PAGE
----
Letter: How important to our city is Salisbury, England?
The writer is responding to a May 16 article, “Accusations of racism surface at City Council meeting.”
Do the mayor et. al. represent the people?
Whom do they represent if voted for by so few and elected by a plurality?
What does low voting imply for the importance of such positions?
How important is Salisbury, England, to Salisbury, N.C., and vice-versa? And how many really care?
What does “sister city” mean, if anything?
Why should such a trip be subsidized and of what real value is it?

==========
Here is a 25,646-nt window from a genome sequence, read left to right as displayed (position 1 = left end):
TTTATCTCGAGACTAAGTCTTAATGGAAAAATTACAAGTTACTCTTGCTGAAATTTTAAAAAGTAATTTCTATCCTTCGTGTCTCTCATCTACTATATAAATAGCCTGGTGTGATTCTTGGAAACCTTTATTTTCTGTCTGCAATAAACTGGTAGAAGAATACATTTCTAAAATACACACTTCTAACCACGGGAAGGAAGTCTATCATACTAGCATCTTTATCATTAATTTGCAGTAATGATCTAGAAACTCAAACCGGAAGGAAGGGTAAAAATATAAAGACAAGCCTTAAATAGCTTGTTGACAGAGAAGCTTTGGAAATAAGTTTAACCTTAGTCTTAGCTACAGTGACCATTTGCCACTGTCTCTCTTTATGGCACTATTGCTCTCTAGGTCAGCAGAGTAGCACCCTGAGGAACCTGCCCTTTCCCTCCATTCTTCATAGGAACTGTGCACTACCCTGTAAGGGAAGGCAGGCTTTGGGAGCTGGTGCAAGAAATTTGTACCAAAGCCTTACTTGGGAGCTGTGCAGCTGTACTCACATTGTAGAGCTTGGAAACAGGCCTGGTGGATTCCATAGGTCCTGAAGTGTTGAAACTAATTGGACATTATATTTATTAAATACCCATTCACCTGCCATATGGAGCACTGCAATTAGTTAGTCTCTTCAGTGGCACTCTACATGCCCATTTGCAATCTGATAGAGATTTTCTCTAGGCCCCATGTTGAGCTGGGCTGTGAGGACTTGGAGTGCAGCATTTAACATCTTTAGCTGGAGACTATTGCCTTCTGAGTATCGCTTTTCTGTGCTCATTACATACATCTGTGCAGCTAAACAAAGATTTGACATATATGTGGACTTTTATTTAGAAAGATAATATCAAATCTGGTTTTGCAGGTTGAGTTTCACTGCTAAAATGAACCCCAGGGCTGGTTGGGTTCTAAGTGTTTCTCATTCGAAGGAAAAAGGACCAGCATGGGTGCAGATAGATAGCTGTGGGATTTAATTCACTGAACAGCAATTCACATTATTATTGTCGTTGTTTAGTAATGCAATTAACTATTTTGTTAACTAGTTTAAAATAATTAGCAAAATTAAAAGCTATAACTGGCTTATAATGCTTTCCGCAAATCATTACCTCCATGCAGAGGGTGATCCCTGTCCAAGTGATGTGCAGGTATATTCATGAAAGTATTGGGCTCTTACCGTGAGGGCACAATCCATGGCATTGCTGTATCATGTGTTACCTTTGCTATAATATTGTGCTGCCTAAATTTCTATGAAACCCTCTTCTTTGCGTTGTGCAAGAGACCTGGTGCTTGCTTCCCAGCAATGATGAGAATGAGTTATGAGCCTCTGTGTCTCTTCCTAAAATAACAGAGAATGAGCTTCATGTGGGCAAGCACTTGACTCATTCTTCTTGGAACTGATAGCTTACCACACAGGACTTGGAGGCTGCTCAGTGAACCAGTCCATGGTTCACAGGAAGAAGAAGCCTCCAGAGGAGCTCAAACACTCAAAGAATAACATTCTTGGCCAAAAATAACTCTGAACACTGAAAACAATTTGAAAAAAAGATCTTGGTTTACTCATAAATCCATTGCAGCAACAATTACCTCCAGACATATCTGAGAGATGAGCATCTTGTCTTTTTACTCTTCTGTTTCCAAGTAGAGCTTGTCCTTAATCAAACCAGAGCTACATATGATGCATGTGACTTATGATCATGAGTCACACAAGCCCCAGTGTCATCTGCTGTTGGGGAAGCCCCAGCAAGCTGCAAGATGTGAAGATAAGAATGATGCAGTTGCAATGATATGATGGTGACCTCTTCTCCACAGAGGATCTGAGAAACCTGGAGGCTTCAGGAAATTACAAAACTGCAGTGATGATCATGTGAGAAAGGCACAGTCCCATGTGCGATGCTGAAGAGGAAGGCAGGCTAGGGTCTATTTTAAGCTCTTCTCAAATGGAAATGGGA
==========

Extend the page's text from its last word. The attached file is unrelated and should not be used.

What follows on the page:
For voting to be meaningful, there should be something perceived as worth voting for.
Voting for the sake of voting per se is meaningless.
The current City Council hardly represents a new voice for those who were not represented before. Such a low turnout indicates very few took the elections seriously enough to vote, and even then, having voted is no guarantee that they did so intelligently. Campaign ads hardly appeal to the best in potential voters.
— Richard Creel